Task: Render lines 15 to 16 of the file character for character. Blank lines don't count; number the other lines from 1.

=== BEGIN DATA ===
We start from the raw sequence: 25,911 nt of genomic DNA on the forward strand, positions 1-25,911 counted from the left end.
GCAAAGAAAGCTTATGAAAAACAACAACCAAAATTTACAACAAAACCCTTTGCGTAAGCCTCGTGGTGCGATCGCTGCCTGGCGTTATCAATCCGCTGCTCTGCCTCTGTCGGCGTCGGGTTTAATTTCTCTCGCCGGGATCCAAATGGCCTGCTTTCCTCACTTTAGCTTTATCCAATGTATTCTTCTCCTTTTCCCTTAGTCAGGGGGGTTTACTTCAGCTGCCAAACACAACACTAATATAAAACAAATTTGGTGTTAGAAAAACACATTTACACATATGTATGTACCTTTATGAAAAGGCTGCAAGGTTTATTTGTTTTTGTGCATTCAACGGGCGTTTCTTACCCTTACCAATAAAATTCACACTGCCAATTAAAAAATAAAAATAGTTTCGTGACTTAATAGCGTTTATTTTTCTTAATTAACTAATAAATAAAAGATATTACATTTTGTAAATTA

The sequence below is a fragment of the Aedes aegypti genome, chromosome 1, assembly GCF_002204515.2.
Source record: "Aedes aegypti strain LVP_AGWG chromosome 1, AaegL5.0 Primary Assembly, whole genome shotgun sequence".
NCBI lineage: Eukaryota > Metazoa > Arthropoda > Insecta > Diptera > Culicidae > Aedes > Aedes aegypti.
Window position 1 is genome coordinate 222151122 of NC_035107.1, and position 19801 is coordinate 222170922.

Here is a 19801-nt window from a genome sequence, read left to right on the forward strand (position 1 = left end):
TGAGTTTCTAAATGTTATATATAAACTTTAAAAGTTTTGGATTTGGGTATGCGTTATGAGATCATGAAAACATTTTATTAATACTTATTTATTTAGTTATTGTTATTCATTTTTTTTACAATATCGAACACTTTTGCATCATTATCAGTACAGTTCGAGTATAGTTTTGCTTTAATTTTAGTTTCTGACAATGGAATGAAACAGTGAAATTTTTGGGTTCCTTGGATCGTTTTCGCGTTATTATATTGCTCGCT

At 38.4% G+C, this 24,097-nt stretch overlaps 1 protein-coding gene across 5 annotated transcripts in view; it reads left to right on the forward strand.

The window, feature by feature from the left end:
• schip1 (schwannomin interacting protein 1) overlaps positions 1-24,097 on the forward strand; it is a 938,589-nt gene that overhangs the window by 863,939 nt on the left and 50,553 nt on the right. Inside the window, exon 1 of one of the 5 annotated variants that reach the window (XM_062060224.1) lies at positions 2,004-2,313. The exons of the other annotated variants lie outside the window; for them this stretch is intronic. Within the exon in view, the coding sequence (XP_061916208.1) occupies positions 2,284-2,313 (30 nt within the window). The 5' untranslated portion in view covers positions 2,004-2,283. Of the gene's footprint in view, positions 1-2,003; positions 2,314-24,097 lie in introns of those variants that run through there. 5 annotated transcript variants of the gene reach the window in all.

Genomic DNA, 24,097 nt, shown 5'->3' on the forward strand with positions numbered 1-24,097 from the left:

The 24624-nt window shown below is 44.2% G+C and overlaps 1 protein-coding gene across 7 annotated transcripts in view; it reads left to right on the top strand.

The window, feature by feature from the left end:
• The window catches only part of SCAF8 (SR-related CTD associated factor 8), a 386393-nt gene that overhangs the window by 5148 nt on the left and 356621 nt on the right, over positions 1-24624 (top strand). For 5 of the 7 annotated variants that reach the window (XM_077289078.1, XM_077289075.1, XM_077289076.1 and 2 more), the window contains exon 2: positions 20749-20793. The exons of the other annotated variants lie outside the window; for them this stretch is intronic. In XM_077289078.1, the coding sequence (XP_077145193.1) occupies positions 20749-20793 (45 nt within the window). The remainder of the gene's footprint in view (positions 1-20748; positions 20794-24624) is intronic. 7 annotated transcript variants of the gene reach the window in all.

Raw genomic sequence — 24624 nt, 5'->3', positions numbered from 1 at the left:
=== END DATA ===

• The window catches only part of SCAF8 (SR-related CTD associated factor 8), a 386393-nt gene that overhangs the window by 5148 nt on the left and 356621 nt on the right, over positions 1-24624 (top strand). For 5 of the 7 annotated variants that reach the window (XM_077289078.1, XM_077289075.1, XM_077289076.1 and 2 more), the window contains exon 2: positions 20749-20793. The exons of the other annotated variants lie outside the window; for them this stretch is intronic. In XM_077289078.1, the coding sequence (XP_077145193.1) occupies positions 20749-20793 (45 nt within the window). The remainder of the gene's footprint in view (positions 1-20748; positions 20794-24624) is intronic. 7 annotated transcript variants of the gene reach the window in all.

Raw genomic sequence — 24624 nt, 5'->3', positions numbered from 1 at the left: